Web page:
There is a unique element of this process that needs to be put to the test. This is all public land. There is no private land. The government will say now, out of desperation, that some of it is private property, but it has not provided any geographical evidence about those locations. We would want to get those things out anyway.
It is important to note that we are unifying public lands through this process. There is no position whatsoever that we want, other than to be able to work with the City of Windsor, which supports this bill, and to be able to work with Caldwell First Nation, which supports this bill. The Province of Ontario just passed a motion in the legislature about this bill. On top of that, we have several environmental groups that have all shown support for this bill. It is truly grassroots. It comes from the fact that we have these endangered species that need a better level of protection than they get through the hodgepodge system we have now.
One thing we did fight for along this area of the Detroit River, as it extends into other parts of the city along that front, is the shoreline that the Windsor Port Authority still has not transferred over. I want to remind all members of Parliament that port authorities are the creations of Parliament under the Marine Transportation Security Act and are no different from Canada Post or anything else. They operate through regulation, but it is the people's land.
It was that area that some developers tried to bulldoze and clear-cut. Fortunately, I was working with one of the developers in the area who tried to get involved in the project. I called the person up and said, “Do you realize what is happening? Do you realize what you are going to be part of?” That person took out their position in support of the project at their own cost, and the property has now been saved for the future. It is supposed to be transferred, but we are still waiting for that to happen.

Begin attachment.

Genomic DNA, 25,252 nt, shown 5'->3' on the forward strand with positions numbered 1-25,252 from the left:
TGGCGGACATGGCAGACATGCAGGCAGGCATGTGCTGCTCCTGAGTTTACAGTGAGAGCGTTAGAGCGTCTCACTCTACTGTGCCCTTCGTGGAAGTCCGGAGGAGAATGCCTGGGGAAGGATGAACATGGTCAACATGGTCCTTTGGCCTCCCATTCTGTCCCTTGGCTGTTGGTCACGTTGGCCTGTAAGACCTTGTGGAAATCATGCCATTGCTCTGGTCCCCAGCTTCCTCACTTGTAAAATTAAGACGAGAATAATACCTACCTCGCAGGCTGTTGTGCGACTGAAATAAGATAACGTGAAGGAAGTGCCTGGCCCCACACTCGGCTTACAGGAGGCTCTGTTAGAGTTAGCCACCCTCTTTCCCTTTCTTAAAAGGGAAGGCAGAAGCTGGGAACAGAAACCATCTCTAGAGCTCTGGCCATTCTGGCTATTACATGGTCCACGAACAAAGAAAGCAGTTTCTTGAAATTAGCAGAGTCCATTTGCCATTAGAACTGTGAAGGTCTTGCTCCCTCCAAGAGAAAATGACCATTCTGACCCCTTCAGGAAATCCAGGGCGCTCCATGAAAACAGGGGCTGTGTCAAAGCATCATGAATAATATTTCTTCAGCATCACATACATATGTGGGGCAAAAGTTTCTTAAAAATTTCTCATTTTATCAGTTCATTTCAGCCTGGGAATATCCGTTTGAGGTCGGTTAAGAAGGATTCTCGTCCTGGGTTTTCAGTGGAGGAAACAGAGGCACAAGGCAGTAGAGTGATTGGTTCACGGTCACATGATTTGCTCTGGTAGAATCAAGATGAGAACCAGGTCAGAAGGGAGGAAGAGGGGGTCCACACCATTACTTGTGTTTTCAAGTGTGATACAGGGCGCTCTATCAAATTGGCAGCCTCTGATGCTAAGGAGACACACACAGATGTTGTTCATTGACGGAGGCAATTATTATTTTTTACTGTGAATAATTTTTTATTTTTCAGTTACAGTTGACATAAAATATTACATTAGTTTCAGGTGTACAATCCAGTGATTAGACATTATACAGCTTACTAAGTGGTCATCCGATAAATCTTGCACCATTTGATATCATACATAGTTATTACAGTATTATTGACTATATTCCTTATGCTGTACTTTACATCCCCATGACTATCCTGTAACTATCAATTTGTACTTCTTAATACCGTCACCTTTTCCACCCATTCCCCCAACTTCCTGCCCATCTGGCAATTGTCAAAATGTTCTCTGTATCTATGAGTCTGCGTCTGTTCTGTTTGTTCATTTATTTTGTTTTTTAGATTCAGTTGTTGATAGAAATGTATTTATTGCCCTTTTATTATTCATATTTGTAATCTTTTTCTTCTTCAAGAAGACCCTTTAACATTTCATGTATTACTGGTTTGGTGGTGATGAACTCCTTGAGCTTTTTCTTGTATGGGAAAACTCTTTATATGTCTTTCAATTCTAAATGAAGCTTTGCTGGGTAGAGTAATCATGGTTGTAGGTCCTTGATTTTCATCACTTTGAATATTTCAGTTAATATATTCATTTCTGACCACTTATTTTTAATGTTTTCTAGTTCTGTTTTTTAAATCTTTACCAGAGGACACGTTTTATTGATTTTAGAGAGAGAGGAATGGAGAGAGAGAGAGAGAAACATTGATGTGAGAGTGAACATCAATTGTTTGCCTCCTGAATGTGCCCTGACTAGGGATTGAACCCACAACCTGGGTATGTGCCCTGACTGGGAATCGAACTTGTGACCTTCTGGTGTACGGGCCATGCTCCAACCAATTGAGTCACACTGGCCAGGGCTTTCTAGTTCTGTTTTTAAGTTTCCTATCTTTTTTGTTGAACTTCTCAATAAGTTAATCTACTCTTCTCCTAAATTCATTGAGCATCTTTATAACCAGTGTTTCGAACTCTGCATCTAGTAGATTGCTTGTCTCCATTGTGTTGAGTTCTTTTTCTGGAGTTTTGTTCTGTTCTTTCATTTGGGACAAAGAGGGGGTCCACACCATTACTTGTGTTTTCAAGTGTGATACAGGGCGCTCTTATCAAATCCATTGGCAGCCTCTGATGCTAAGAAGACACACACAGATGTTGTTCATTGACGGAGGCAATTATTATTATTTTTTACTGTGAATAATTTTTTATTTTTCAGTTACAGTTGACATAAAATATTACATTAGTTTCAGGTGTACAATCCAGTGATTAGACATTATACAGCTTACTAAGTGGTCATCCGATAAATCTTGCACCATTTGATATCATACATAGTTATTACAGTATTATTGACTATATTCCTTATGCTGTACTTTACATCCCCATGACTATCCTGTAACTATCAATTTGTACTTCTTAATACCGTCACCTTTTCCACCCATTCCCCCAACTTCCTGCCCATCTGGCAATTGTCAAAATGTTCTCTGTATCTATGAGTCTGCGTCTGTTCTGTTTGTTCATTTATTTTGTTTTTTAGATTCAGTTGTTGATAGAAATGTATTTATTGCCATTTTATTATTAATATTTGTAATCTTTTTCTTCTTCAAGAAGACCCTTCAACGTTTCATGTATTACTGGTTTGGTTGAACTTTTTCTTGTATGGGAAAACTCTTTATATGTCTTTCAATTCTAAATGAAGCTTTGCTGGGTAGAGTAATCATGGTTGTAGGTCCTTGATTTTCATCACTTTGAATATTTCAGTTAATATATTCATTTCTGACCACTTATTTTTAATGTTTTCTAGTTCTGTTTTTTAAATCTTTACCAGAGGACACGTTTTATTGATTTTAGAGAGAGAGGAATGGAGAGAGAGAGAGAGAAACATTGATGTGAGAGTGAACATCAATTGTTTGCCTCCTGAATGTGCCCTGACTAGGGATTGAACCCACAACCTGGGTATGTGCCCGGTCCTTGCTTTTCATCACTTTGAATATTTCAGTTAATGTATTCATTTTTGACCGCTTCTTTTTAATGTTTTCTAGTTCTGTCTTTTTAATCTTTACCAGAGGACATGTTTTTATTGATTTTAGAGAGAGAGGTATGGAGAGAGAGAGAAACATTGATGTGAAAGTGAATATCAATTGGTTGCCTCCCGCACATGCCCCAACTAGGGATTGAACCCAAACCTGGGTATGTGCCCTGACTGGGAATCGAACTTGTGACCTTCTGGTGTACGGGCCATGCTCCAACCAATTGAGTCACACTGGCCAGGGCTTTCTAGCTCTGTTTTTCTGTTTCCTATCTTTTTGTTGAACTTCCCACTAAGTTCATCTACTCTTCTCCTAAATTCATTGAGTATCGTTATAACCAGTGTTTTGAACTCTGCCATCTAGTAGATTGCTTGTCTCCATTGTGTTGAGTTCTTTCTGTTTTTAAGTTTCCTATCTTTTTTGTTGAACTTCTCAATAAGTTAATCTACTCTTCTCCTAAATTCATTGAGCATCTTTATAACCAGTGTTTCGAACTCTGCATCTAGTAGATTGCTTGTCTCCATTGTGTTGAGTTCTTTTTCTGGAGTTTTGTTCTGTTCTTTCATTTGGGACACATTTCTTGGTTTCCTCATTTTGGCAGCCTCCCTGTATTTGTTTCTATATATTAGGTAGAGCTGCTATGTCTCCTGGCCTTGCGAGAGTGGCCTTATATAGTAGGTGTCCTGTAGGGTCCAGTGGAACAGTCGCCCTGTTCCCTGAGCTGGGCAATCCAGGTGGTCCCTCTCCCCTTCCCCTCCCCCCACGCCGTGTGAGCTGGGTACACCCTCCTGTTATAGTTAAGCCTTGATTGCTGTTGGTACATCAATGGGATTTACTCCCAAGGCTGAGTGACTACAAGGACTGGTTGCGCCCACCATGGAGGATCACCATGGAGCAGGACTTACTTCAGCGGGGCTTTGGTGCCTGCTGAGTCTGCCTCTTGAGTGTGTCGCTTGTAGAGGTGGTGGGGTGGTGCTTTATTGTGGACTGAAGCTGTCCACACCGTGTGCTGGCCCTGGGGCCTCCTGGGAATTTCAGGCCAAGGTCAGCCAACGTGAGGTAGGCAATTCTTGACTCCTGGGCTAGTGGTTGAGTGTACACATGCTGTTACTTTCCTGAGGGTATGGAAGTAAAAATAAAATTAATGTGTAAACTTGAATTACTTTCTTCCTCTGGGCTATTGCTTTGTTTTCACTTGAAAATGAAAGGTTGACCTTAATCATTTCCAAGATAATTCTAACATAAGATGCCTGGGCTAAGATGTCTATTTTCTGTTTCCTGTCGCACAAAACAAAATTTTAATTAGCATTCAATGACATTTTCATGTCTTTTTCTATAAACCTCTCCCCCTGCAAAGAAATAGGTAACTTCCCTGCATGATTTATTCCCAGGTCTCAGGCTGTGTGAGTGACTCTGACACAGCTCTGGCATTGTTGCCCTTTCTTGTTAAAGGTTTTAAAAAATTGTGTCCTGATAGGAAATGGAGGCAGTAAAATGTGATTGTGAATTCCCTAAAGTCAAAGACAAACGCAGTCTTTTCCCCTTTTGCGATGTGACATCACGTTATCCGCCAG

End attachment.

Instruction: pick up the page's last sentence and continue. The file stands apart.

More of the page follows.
There is no time to wait when we think about the property I am talking about. When the Gordie Howe bridge, which is next to it, is built, 40,000 vehicles per day could potentially traverse it, with up to 10,000 transport trucks per day, and we do not have environmental assessments on how that is going to take place. The Gordie Howe bridge is a large piece of infrastructure that crosses two and a half kilometres of the Detroit River and onto the territory of the Caldwell First Nation. Chief Duckworth, who has been to Ottawa with me several times, has appeared at press conferences and is basically a mentor in many respects.
Caldwell First Nation is part of the restitution with this country. When it fought with the British, it was promised the Point Pelee area. After that, its members were burned out of their properties, went through a long process and finally have a good settlement now. They are setting up a proper reserve and are doing very well with other types of initiatives. They are the land stewards of this area. This is one of the good-news stories.
Members of the Caldwell First Nation have stood shoulder to shoulder with us during this process. In fact, they were the first group I brought down here when I was trying to save Ojibway Shores to see if they had interest in the property. At that time, they did not because they wanted to go toward Leamington, which is next to Point Pelee, and they have that land now. The beautiful part of this story is that despite being forced out in the past, they are now co-managers of Point Pelee National Park. They will also be co-managers of the park that we are proposing here. This story highlights what we should be doing right.